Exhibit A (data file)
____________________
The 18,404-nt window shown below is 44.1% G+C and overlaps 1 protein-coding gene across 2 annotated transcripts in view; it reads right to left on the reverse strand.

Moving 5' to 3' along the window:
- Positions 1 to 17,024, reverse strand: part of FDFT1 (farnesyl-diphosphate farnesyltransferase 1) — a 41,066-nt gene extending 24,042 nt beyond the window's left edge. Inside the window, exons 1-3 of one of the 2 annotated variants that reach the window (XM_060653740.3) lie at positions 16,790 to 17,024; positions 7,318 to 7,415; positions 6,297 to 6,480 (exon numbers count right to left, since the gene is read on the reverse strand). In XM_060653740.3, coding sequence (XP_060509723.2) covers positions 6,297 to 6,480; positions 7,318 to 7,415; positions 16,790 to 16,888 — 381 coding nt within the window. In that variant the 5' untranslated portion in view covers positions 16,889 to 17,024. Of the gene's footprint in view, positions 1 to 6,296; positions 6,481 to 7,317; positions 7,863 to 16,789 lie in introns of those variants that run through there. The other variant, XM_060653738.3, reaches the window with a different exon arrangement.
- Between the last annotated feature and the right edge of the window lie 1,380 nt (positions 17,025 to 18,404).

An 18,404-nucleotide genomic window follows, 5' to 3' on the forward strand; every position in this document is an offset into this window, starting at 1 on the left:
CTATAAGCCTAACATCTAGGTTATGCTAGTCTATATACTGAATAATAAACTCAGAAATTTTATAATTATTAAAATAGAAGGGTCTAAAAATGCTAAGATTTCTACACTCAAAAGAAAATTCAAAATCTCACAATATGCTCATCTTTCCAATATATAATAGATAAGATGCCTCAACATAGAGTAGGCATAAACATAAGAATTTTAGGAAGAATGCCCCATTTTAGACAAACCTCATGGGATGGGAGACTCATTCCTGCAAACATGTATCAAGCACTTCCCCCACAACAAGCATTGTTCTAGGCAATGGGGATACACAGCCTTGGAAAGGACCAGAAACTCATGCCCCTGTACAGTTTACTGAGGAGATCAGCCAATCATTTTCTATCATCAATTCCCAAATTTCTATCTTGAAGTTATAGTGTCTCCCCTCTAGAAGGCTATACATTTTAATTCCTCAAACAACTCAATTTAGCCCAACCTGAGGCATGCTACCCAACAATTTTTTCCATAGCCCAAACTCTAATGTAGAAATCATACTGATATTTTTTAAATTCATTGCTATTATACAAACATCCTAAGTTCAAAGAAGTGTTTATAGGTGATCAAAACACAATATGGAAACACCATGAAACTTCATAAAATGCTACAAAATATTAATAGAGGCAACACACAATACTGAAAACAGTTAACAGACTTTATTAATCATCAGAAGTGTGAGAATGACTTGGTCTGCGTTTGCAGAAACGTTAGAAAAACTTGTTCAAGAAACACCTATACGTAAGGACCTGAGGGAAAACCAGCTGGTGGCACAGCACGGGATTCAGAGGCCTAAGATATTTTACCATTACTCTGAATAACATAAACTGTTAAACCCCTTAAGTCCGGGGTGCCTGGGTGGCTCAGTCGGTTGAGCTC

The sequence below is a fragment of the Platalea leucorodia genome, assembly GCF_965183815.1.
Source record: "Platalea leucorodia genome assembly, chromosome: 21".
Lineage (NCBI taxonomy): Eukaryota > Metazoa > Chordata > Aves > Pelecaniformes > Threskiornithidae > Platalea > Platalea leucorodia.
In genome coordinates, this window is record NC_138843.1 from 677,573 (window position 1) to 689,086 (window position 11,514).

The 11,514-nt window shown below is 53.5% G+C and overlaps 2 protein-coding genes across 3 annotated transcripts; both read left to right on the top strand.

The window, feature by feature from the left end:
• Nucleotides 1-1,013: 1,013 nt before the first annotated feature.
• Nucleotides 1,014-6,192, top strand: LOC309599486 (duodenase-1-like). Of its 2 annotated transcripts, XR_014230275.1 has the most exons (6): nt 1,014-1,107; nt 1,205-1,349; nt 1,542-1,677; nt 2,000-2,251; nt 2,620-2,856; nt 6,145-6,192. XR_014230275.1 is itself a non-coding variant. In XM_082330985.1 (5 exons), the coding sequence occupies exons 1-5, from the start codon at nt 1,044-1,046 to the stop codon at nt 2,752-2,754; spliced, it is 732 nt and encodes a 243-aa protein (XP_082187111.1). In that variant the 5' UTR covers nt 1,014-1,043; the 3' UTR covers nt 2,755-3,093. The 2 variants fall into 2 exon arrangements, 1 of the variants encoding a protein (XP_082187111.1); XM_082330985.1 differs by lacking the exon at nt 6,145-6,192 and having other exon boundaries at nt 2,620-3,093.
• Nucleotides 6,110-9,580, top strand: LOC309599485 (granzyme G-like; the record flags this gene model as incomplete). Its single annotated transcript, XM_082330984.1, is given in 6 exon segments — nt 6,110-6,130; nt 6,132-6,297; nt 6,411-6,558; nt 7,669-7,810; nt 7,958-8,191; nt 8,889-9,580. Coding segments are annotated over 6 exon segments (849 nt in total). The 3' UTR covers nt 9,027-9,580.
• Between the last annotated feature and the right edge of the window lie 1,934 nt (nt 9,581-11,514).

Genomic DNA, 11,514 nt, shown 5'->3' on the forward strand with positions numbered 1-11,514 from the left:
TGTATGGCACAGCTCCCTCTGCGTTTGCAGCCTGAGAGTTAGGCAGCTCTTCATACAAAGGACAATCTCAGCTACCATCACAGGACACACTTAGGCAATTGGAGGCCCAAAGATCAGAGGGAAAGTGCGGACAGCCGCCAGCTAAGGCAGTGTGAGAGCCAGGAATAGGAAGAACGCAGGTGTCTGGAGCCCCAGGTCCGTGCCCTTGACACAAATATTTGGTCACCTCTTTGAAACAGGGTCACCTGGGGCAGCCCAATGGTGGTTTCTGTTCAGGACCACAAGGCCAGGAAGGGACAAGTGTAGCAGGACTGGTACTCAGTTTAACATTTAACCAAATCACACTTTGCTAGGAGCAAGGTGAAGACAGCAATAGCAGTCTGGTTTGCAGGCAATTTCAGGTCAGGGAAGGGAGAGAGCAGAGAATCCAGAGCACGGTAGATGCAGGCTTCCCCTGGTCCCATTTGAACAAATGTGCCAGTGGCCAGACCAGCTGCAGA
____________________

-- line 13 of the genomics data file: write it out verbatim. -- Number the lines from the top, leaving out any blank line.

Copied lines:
• Nucleotides 1-1,013: 1,013 nt before the first annotated feature.